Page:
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THE CONFLICT IN IRAQ

Lawyers for Hussein End Boycott After Security Deal

November 24, 2005|Richard Boudreaux | Times Staff Writer

BAGHDAD — Easing a crisis provoked by the slayings of two colleagues, lawyers for Saddam Hussein and seven co-defendants called off their boycott of court proceedings after Iraqi officials agreed to authorize and pay for bodyguards of the lawyers' choosing.

The accord, brokered by U.S. officials, means that most of the defense team will be back in court for Monday's resumption of the former officials' trial on charges of crimes against humanity. The slayings and the lawyers' vow to skip the session had fed Iraq's sectarian tensions and threatened to undermine the credibility of the trial.

Khamis Ubaidi, one of Hussein's lawyers, reported the reversal in an interview Wednesday. He confirmed an announcement by a U.S. official close to the court that at least one lawyer for each defendant was expected to appear Monday when the prosecution begins calling witnesses.

The defendants, including the top figures in Hussein's Sunni Arab-led regime, are accused of ordering the summary executions of 146 Shiite Muslim males from the village of Dujayl after a 1982 attempt on the Iraqi leader's life there. The trial by the new Iraqi High Criminal Court opened Oct. 19 and quickly adjourned to give the defense an additional 40 days to prepare.

Although the chief judge received high marks for firm but respectful handling of outbursts by defendants, hopes for a trial that would be widely perceived as fair diminished the next day. Saadoun Janabi, who was defending the former head of Hussein's Revolutionary Court, was dragged from his office and later found dead, shot in the head.

In protest, defense lawyers refused to attend a bedside hearing at which prosecutors took testimony from a dying witness.

Then on Nov. 8, masked gunmen killed Adel Zubeidi and wounded Thamer Hamoud Khuzai in a drive-by shooting. The attorneys were representing Hussein's former vice president. Surviving defense lawyers issued a statement declaring the next trial date "null and void." They demanded protection by armed guards of their choice and also a United Nations-led investigation of the slayings.

The Iraqi government and the tribunal resisted. They offered Interior Ministry police protection and an Interior Ministry investigation.

Defense lawyers argued that Shiite militiamen within the ministry may have killed the two men. And the ministry's claim to be neutral became harder to sustain last week after U.S. Army and Iraqi troops raided an Interior Ministry jail run by a Shiite militia and found prisoners who showed signs of torture.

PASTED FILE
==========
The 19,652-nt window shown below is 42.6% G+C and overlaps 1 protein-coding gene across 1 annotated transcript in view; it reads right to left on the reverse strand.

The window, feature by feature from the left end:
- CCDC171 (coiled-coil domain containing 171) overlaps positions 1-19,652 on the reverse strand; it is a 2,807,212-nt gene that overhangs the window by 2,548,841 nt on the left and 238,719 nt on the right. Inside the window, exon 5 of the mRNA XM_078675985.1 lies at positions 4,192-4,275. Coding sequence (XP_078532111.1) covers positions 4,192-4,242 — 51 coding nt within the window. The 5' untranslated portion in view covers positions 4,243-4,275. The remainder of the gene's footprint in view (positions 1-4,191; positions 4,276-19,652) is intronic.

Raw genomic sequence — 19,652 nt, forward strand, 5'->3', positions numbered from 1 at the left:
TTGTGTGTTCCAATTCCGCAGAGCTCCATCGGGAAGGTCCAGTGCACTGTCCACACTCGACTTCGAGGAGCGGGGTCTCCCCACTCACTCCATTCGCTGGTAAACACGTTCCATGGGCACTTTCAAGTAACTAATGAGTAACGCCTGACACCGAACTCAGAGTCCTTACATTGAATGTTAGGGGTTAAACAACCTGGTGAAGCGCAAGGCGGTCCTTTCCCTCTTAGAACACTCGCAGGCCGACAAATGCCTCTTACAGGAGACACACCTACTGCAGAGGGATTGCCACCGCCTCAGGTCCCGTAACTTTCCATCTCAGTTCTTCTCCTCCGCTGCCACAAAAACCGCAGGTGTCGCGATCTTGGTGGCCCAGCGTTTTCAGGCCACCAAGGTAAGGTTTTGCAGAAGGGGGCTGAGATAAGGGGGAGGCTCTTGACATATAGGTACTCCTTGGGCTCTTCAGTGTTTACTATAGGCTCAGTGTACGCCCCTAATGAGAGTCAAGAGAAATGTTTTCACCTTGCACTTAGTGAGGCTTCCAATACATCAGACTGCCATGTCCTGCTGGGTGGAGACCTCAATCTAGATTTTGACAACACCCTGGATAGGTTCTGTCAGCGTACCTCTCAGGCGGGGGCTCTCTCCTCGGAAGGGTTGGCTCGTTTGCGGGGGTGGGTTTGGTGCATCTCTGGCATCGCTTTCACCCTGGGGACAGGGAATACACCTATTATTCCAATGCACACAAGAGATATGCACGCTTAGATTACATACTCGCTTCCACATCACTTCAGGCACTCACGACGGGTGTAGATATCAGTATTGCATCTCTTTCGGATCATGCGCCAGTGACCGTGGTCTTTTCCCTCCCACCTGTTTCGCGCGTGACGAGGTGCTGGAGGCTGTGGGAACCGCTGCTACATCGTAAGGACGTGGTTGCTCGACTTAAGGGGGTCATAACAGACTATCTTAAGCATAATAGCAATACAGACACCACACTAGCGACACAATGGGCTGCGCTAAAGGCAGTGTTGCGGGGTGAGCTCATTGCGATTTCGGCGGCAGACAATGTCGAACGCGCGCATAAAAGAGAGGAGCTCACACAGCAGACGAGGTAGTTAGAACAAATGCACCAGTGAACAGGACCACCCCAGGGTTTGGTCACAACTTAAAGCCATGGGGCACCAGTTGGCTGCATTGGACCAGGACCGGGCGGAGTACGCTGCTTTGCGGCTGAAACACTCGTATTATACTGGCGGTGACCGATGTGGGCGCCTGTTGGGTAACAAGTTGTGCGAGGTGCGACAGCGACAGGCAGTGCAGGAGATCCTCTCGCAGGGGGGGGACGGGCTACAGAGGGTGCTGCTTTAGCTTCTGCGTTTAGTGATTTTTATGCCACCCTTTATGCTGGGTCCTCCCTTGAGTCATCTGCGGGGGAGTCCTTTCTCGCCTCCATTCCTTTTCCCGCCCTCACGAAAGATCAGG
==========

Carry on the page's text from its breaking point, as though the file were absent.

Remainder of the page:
Both sides made concessions to break the deadlock. The government agreed to give gun permits to the lawyers and their security teams. In turn, the attorneys dropped their demand for a U.N. inquiry, settling instead for a promise that U.S. law enforcement agents would join with the Interior Ministry to investigate the killings.

The defense lawyers had at one point broken off negotiations, but quickly resumed them after the tribunal tentatively appointed the Iraqi equivalents of public defenders to represent Hussein and his co-defendants.

U.S. officials successfully lobbied the Iraqi Bar Assn. to drop its support for the boycott, helping create the breakthrough.

"The Americans promised to spend a great deal of effort to find who killed the lawyers," said a bar association official who asked not to be named for fear of being killed himself.

The U.S. official who briefed reporters Wednesday said American investigators would interview witnesses and review the Interior Ministry's evidence in the killings of the two lawyers.

Neither the U.S. official, who spoke on condition of anonymity, nor Ubaidi would say how many guards each defense lawyer was authorized to have. The official said the attorneys' security would be "robust ... at least as good" as that offered to judges and prosecutors in the trial.

"We already have the guards, and they are armed," Ubaidi said. "When the government starts paying for them and gives them permits, it will all be legal."

He said two volunteers had replaced the slain lawyers, bringing the defense team back to 13. But Khuzai, the wounded lawyer, is in Qatar for medical treatment and might not return for Monday's session, colleagues said. Some said he was seeking political asylum in that country.

Iraq is bloodied by an insurgency led in part by Hussein's Sunni supporters against the Shiite-led government. For months, government officials have accused the toppled president's lawyers of seeking to delay the trial in hopes the insurgency would get stronger and erode public support for the proceedings.

In his briefing, the U.S. official said the defense boycott might have been a delaying tactic, "but you also have to recognize that there have been two murders."

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